Nearly every household in America contains a shelf filled with boxes of potential joy, anguish, triumph, fury, gloating and frustration, also known as board games. If you play a game with a child, it can teach patience and sportsmanship; if you play with an adult, it can be nerdy foreplay…
…or the last battleground for a dying marriage.
As both a veteran host of and enthusiastic participant in countless game nights, I have had occasion to play all your classic games — and by “classic,” I mean “released before 1985.” It is in this capacity that I present a list, fit for printing and taking straight to Toys “R” Us (or, in some cases, your local Goodwill) so you can stock your own shelf with the essential board games, and card games, and … however the hell you categorize Twister.
Trouble is pretty much your Platonic ideal of a board game. The gameplay is straightforward and it’s an easy concept for people of pretty much all ages. What perhaps sets it apart are the pleasing 3D game piece holders built into the board—of course I mean the pop-a-matic die in the center. Pushing that thing is addictive. One gets the sense that this is a game designed by someone whose siblings were forever losing key components of other board games and sliding their pieces around the board when they thought no one was looking.
Any game that spawns such a durable catchphrase can never be excluded from a board game Hall of Fame. Just try not to think about the untold millions Milton Bradley has made over the years selling a game that can be played just as easily with a couple of pieces of graph paper and any item that can be propped up vertically between them.
Jenga is a test of both skill and nerve — even the adventurous can hack it by Sharpie-ing commands onto individual pieces and creating a “dare” component. It does, however, lose points for the inconvenience of setting it up, and for generating mess.
Ah yes, the game that has confused generations with regard to how orthopedic surgery actually works. I was never allowed to have Operation when I was a kid because my parents knew how noisy it was (and perhaps also knew I didn’t have the fine motor skills to make it as a surgeon). Not into surgery? Doing well in this game may also trick you into believing you are ready to become a bomb defuser.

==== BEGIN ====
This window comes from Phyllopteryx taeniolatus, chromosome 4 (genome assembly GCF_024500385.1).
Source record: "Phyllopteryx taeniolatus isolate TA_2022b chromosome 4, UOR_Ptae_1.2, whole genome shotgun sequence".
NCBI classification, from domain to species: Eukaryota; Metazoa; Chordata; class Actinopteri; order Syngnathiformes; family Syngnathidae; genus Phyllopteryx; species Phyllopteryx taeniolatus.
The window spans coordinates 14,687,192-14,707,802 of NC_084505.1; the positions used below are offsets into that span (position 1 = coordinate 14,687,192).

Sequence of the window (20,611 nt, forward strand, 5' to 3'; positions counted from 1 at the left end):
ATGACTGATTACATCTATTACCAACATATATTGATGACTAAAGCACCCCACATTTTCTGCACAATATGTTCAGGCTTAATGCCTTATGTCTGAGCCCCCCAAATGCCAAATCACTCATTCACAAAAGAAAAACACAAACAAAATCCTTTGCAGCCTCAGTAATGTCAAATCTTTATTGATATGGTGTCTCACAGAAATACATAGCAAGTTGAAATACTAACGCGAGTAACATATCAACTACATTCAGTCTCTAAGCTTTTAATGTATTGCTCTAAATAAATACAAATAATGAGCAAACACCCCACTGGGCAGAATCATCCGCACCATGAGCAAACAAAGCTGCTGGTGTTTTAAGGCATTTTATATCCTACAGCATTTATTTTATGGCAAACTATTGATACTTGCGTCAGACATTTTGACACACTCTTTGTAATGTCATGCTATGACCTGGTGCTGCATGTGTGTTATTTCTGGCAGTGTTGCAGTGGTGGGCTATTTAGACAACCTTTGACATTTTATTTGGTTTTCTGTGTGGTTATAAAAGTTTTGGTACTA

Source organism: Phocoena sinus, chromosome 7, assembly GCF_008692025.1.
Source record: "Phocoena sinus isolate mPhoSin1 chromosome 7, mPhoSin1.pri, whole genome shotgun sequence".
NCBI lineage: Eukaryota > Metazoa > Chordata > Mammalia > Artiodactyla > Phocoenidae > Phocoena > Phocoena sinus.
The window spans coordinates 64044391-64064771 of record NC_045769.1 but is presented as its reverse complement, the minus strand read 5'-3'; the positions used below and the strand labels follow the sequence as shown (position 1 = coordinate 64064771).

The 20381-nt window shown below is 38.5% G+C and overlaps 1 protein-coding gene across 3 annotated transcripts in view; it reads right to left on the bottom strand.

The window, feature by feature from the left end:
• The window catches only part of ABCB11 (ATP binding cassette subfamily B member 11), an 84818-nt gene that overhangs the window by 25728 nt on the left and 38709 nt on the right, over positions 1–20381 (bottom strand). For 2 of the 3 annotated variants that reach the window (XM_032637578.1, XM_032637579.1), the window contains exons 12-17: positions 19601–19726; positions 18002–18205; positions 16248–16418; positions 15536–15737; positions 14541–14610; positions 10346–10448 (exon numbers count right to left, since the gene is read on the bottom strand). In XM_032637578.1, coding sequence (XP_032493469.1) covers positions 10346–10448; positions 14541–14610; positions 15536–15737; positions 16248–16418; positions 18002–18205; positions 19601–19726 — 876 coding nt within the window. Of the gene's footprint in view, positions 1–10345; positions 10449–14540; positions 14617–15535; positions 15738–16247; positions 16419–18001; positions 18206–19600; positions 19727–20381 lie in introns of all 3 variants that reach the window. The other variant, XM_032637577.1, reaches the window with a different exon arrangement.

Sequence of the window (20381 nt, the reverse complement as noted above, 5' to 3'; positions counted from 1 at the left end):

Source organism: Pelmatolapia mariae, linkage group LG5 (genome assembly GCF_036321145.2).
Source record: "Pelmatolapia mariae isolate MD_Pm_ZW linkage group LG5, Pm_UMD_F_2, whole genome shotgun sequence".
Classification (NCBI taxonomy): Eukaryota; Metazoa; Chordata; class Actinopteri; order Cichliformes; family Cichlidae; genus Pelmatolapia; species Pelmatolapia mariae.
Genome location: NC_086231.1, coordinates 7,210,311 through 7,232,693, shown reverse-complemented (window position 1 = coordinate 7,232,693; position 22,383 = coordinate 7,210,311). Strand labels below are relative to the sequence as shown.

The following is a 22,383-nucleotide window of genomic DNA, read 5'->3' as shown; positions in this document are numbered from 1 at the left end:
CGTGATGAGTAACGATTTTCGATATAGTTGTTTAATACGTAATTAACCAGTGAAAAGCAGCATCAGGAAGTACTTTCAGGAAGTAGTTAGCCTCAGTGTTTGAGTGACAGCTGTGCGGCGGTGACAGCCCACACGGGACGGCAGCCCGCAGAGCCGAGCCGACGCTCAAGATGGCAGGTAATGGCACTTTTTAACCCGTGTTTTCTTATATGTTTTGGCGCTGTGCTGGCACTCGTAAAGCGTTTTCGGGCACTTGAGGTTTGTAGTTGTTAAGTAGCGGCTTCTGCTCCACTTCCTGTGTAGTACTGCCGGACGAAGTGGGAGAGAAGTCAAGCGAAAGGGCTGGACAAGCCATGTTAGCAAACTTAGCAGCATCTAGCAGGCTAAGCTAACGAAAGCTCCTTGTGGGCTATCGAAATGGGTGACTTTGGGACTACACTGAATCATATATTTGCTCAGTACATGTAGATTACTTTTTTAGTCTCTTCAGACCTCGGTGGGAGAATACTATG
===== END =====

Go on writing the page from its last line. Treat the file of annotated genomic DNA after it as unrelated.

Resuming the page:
Invented in 1977 by a dishwasher at Hideaway Pizza, in Stillwater, Oklahoma In this simple, elegant game, you attempt either to lay out a row of five pieces on a cross-hatched board or capture five pairs of your opponent’s. Bonus: The game pieces are small, rounded pieces of colored glass, that comforting heft in your hand adding to the impression that you’re playing something more elegant than, say, Chinese Checkers.
Type-A kids who were extremely committed — pathologically so, you might say — to getting all the shapes that vibrating, ticking, menacing game box would soon learn who their worst enemies were: the assholes who deliberately stalled replacing the pieces in order for the entire thing to explode. Sometimes losing is just more fun.
It’s important for all children to learn that, if they ever visit a stately home, and they end up somewhere called a conservatory, well… they might be murdered with a candlestick.
It’s rare that you can play an entire game — both guessing and answering — without actually speaking, which makes Mastermind a great choice for siblings whose ability to be civil to one another is limited.